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What Does Fresh COVID-19 Threat Mean for Easter, Passover Celebrations?

March 31, 2021

However you observe Easter, Passover and Ramadan, it’s not a good time to relax safety precautions whether you’re in public or visiting with friends or relatives.

The holiday weekend approaches as the state’s COVID-19 test positive rate surged past 5 percent this week, up from about 3.5 percent during the previous seven-day rolling average, with hospitalizations and deaths also rising.

“We should be worried about the situation we’re in right now,” says Dr. Ulysses Wu, Hartford HealthCare’s System Director of Infection Disease and Chief Epidemiologist.

Once you’re fully vaccinated, your life will start looking a little more like pre-COVID. Data show vaccines can protect you and help stop the spread of the coronavirus.

“The most important thing is that we need to break the cycle of transmission,” says Dr. Wu. “If we don’t break the cycle of transmission, there’s going to be more variants, there’s going to be more cases, more hospitalizations and, unfortunately, more deaths.

If You’re Fully Vaccinated

How do you know if you’re fully vaccinated? The CDC says it’s official two weeks after your second dose of a two-dose vaccine (Pfizer-BioNTech or Moderna) or two weeks after a single-dose vaccine (Johnson & Johnson).

That allows you, says the CDC, to safely:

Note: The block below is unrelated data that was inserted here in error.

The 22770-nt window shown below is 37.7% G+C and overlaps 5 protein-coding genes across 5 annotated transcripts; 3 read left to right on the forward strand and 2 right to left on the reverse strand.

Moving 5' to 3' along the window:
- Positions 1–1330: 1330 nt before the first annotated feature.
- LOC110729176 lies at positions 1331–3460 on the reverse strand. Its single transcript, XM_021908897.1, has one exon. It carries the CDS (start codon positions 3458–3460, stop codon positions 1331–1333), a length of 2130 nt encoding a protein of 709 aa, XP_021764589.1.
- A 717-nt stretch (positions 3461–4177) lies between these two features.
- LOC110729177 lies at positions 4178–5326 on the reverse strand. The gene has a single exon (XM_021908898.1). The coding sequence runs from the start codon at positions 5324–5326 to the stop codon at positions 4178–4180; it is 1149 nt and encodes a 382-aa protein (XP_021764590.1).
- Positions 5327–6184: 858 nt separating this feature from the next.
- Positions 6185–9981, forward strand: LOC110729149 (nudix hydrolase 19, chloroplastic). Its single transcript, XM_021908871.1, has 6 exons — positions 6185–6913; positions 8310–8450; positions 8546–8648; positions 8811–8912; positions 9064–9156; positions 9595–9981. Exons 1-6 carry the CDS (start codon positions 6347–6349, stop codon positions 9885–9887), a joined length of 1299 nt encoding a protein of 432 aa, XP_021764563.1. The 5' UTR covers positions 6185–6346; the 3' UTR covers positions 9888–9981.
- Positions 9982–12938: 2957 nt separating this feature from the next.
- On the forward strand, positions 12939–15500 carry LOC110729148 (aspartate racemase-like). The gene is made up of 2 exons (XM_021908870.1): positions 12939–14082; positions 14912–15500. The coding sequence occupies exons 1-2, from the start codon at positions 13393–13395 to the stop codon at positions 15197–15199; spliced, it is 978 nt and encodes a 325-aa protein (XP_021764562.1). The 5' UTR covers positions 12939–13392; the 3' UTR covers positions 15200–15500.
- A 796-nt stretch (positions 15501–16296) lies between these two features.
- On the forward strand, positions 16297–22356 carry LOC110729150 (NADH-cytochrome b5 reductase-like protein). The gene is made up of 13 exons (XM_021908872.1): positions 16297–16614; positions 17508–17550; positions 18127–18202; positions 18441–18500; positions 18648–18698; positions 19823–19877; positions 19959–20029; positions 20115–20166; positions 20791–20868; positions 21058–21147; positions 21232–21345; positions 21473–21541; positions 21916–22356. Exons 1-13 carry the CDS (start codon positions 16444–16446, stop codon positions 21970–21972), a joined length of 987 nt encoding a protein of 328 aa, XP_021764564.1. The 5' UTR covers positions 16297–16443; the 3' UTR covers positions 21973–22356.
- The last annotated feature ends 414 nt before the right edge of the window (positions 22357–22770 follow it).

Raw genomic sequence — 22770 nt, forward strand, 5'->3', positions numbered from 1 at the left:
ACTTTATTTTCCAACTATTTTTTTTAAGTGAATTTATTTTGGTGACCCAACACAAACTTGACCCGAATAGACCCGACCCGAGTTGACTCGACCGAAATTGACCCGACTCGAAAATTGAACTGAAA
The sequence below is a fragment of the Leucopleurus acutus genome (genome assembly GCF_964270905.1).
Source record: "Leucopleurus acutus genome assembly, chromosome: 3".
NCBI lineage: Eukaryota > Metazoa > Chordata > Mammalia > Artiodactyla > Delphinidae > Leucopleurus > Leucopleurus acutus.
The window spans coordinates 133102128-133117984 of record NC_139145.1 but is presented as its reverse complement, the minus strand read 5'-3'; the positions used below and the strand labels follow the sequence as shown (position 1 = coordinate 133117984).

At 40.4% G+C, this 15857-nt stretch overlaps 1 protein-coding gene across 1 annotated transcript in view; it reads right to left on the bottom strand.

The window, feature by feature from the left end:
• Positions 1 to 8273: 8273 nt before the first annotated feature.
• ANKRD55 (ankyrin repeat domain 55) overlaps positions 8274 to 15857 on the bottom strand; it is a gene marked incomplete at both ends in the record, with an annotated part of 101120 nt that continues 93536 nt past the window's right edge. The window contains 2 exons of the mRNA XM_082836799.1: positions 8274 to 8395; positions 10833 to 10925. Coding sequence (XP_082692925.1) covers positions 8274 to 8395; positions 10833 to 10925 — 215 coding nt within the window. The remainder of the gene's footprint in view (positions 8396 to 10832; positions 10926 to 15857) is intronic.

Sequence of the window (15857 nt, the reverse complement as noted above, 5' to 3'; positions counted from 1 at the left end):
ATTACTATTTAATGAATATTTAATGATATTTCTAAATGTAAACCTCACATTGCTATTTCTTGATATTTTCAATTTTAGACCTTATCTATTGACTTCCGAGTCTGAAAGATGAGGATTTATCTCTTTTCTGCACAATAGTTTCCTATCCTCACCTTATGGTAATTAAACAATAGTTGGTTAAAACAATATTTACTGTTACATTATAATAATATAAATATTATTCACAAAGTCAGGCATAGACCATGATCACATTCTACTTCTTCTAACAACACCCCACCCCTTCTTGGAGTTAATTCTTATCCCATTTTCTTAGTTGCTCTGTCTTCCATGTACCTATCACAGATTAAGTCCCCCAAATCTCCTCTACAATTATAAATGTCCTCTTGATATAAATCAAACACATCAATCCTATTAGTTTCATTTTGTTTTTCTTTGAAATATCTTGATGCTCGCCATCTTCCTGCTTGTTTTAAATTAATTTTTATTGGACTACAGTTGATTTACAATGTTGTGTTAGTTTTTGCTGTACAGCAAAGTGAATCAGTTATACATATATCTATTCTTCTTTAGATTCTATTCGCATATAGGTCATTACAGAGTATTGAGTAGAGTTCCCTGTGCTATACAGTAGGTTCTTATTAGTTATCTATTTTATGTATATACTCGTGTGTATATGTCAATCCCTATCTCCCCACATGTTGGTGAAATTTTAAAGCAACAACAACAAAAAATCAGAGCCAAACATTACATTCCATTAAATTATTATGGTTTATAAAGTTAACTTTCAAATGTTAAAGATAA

• Visit indoors with other fully vaccinated people without masks or physical distancing.
  • Visit indoors, no masks or physical distancing, with low-risk members of a single household.
  • Avoid quarantine or testing after a known exposure to COVID-19.

Even if you’re fully vaccinated:

  • Wear a mask and physical distance in public. Avoid crowds and poorly ventilated spaces.
  • Do not attend gatherings with unvaccinated people from more than one household.
  • Avoid medium or large gatherings.


The CDC suggests postponing holiday travel.

If you must travel:

  • Get a viral test 1-3 days before leaving.
  • Get tested 3-5 days after returning home.
  • Self-quarantine for seven days after returning, even if your test is negative. (If you don’t get tested, self-quarantine for 10 days.

Getting Vaccinated

Starting Thursday, anyone 16 years old and up who lives or works in the state is eligible for a vaccination. (Those 16 and 17 years old must be accompanied by a  parent or guardian to their vaccine appointment.)

Demand is expected to far exceed current vaccine supplies, so health officials request patience when trying to make appointment.

Expect some delays when scheduling an appointment online or through a call center. If you’d prefer to schedule your appointment by phone, call the Hartford HealthCare Access Center at 860.827.7690 or toll-free at 833.943.5721.